Although this wasn’t a history book, all biographies are essentially a study of history through the microcosm of one person’s life. While the book doesn’t speak directly to the present day cultural and historical zeitgeist, it does give an intriguing frame of reference for measuring our current moment against. At the conclusion of a football season where the season’s biggest story wasn’t related to anyone’s performance on the field, but instead people were focused on the pre-game antics of a 49ers quarterback, it is interesting to be reminded of a time when a 49ers quarterback scandalized the nation by declaring on national television that well into his thirties he was living the law of chastity.
As history rears its head and overshadows our games and their promise of escapism with the specters of racial strife, cultural division, and the elusiveness of justice, it is hard to know what to make of a relationship like the one between Steve Young and Jerry Rice. One of them was black and one of them was white. Coincidentally, the same year that Steve Young first started as a 49er, Michael Jackson’s hit song “Black or White” was released. The simplistic and obvious point of the song is that skin color doesn’t matter and in the case of Steve Young and Jerry Rice it didn’t. You just had two players with their own strengths, who when added together became better than the sum of their parts. If we want to give our culture a fighting chance to overcome its problems on the social justice front it couldn’t possibly hurt to have fewer protests and more role models like Steve Young and Jerry Rice.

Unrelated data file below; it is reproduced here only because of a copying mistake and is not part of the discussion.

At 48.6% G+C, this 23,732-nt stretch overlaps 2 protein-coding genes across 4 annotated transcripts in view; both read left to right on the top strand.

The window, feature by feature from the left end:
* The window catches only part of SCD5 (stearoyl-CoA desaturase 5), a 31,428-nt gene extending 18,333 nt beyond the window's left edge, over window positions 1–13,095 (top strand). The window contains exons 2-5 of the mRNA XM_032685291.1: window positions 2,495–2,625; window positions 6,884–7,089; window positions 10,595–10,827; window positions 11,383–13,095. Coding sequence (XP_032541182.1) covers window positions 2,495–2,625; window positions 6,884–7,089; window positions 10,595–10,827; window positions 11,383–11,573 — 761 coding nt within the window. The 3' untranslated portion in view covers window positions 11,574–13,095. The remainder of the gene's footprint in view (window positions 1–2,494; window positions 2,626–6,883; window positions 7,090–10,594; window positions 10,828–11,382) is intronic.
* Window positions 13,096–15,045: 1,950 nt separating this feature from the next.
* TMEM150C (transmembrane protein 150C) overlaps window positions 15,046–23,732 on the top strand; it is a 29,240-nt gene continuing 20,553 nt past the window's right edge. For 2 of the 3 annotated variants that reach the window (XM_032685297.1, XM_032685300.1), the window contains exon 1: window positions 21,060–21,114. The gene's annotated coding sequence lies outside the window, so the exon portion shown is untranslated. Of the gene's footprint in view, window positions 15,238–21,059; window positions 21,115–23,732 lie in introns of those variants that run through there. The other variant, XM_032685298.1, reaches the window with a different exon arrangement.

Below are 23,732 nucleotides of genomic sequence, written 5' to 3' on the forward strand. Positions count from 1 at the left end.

One of the final strengths of the book is that it is well-structured and tightly-focused. That said, Steve Young occasionally mentions his charitable efforts and how great his life now is during his post-football career. This is a man who made it to the top of the world of professional athletics and he has the fame, the celebrity, the fortune, and, miraculously, the health to show for it. Not all athletes that rise to his level leverage their success into things other than their own self-aggrandizement. While this wasn’t the book to tell this story, I believe the story of Steve Young’s post-football career should merit its own book when the time comes.